- Returns processing – eBay just asks that seller list a return policy and does not provide any common area or process for buyers to process returns. Both eBay and Paypal do have various systems for disputing a transaction which are complex for both the buyer and seller.
4. Trust – eBay – declining
In 2008, eBay implemented the much maligned DSR system along with several major changes to the rickety feedback system. I’ve been very vocal on the DSR system’s numerous flaws, so won’t go into it in detail here. Suffice it to say that the DSR system is driving sellers to free shipping which destroys the value part of the CEF equation on eBay
- Increasing the customer support costs on eBay which were already higher than anywhere else
- Driving lots of great sellers out of business
- Slightly increasing the quality of sellers.
I’ll offer an alternative to both DSRs and the trust issue in the next episode, but basically DSRs have caused much more harm than good and eBay still hasn’t addressed the basic trust issues.
The first figure shows that eBay has gone from 5% of GMV from 4.8+ sellers to today’s 30%. The bulk of the sellers that achieve that level of DSRs will have had to turn off CBT as well as implement free shipping, thus while eBay may have improved the trust some, they have done it at the expense of two very important pillars of the CEF (value and selection).
Here’s a summary of trust problems on eBay:
- It’s hard to understand if you are a buyer, how and how much are you protected. The protection comes from Paypal, what’s that mean when you buy on eBay?
- Who do you call if you’ve been ripped off?
- Which emails from eBay are valid, which ones are phishing (yellow button)
- eBay allows anyone to register and re-register – thus bad buyers AND sellers are never really kicked off the site
- eBay to this day has the worst password authentication, testing and resetting of any site dealing with money that I’m familiar with. Yes, you can have your userID as your password. Thus account takeovers on the site are still rampant.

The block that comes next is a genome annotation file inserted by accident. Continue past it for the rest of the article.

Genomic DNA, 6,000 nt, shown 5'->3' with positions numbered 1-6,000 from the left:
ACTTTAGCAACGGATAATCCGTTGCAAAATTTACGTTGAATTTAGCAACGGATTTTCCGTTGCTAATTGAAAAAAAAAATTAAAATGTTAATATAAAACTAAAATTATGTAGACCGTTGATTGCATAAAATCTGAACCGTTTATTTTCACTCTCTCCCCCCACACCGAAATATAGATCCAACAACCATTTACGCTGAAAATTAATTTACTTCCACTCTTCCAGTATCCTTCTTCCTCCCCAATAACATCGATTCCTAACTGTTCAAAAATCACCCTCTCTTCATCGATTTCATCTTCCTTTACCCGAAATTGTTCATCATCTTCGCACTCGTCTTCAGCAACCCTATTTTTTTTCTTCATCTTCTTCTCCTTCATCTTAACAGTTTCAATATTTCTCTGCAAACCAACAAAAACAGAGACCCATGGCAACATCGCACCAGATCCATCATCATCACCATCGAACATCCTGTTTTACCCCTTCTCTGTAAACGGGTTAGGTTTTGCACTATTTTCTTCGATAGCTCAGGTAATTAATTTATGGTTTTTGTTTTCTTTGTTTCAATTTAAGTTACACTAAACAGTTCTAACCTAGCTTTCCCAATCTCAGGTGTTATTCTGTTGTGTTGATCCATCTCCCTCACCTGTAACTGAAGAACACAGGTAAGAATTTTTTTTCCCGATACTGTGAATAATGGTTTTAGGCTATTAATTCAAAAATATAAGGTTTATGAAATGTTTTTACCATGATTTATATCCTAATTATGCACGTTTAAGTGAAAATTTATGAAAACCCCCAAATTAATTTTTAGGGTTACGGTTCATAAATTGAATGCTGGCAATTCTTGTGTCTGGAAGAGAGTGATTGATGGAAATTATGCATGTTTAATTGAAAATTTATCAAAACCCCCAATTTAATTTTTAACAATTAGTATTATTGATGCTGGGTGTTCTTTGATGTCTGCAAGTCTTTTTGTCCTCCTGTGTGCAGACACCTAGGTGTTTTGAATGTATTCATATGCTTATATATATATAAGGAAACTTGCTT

In the CEF episode, we talked about other indirect elements that can erode trust. I believe that eBay’s trust problem is contributed to by irrelevant advertising, too much emailing and shenanigans that sellers employ within the grey areas of the site.
In conclusion, eBay still has a huge trust problem and isn’t moving fast enough to fix it. In fact many of the changes they are making in this area have negative unintended consequences. Buyers are confused about the relationship of eBay/Paypal and how it relates to trust as well.
5. Merchandising – eBay – never has left the starting blocks
eBay knows a lot about its users – what they search, buy, etc., but for some unknown reason, eBay has never been able to leverage that data to do effective merchandising. eBay’s merchandising is so off the mark that it’s probably best if it was turned off IMO.
Here are some (painful) examples. In my personal eBay account, I largely buy star wars collectibles. Whenever I login, eBay forces me through a ‘message from eBay’ with their first merchandising, illustrated here:
It’s odd enough that they push me through this 1990’s style interstitial page, but I’ve found the items that are recommended here are never, ever relevant to anything I am either looking for or have ever purchased.
Now as I go to the homepage, I am presented with these sections:
- Cool stuff for you – seemingly random, I have no interest in these items.
- My ebay at a glance – this is the only thing useful here, but it’s stuff I’ve added to my watch list, so eBay isn’t really predicting what I want, I’ve already told it.
- Want great buys? – doesn’t seem relevant to anything I’ve ever bought or searched
- More fun finds – also not relevant or helpful
- Shop your favourite categories – a long list of categories that doesn’t seem to be organised for me at all.
- From our sellers – this is always the best to look at, there is the wackiest, most random stuff you will ever find here.
Here are examples from the site today of some of these sections:
Bottom line – here’s a site where I have 300+ transactions and the best they can do is show me stuff i’ve added to my watch list that is relevant. eBay clearly isn’t thinking about how to put relevant products in front of me based on my purchase history and based on the advertising, my search terms either.
The CEF has given us a framework for evaluating ecommerce sites and also helps illustrate the areas eBay is losing ground in as the rest of the ecommerce world moves forward. If eBay is the laggard in the market, then Amazon is the clear leader. In the next post (3B), we’ll see how they do in each of the five categories.
SeekingAlpha disclosure – I am long Google and Amazon.